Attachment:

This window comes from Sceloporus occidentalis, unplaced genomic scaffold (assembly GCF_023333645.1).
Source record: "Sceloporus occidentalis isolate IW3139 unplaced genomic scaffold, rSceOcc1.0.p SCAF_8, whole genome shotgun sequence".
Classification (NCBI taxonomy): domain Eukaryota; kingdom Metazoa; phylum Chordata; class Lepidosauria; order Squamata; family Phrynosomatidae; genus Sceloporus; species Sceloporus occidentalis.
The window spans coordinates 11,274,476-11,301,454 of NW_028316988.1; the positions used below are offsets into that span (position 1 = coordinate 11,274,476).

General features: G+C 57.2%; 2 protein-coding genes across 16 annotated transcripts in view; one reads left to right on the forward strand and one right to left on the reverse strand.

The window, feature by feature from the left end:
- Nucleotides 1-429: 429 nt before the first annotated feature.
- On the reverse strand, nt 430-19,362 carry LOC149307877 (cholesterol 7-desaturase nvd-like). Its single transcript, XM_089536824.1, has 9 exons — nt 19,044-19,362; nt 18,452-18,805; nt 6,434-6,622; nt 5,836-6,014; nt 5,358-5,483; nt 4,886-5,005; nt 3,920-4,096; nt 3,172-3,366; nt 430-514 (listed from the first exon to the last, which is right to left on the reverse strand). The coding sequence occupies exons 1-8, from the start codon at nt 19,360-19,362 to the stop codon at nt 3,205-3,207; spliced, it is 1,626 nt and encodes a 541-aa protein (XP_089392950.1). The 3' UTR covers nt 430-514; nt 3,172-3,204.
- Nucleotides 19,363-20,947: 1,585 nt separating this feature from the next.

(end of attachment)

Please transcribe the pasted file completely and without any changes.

This window comes from Sceloporus occidentalis, unplaced genomic scaffold (assembly GCF_023333645.1).
Source record: "Sceloporus occidentalis isolate IW3139 unplaced genomic scaffold, rSceOcc1.0.p SCAF_8, whole genome shotgun sequence".
Classification (NCBI taxonomy): domain Eukaryota; kingdom Metazoa; phylum Chordata; class Lepidosauria; order Squamata; family Phrynosomatidae; genus Sceloporus; species Sceloporus occidentalis.
The window spans coordinates 11,274,476-11,301,454 of NW_028316988.1; the positions used below are offsets into that span (position 1 = coordinate 11,274,476).

General features: G+C 57.2%; 2 protein-coding genes across 16 annotated transcripts in view; one reads left to right on the forward strand and one right to left on the reverse strand.

The window, feature by feature from the left end:
- Nucleotides 1-429: 429 nt before the first annotated feature.
- On the reverse strand, nt 430-19,362 carry LOC149307877 (cholesterol 7-desaturase nvd-like). Its single transcript, XM_089536824.1, has 9 exons — nt 19,044-19,362; nt 18,452-18,805; nt 6,434-6,622; nt 5,836-6,014; nt 5,358-5,483; nt 4,886-5,005; nt 3,920-4,096; nt 3,172-3,366; nt 430-514 (listed from the first exon to the last, which is right to left on the reverse strand). The coding sequence occupies exons 1-8, from the start codon at nt 19,360-19,362 to the stop codon at nt 3,205-3,207; spliced, it is 1,626 nt and encodes a 541-aa protein (XP_089392950.1). The 3' UTR covers nt 430-514; nt 3,172-3,204.
- Nucleotides 19,363-20,947: 1,585 nt separating this feature from the next.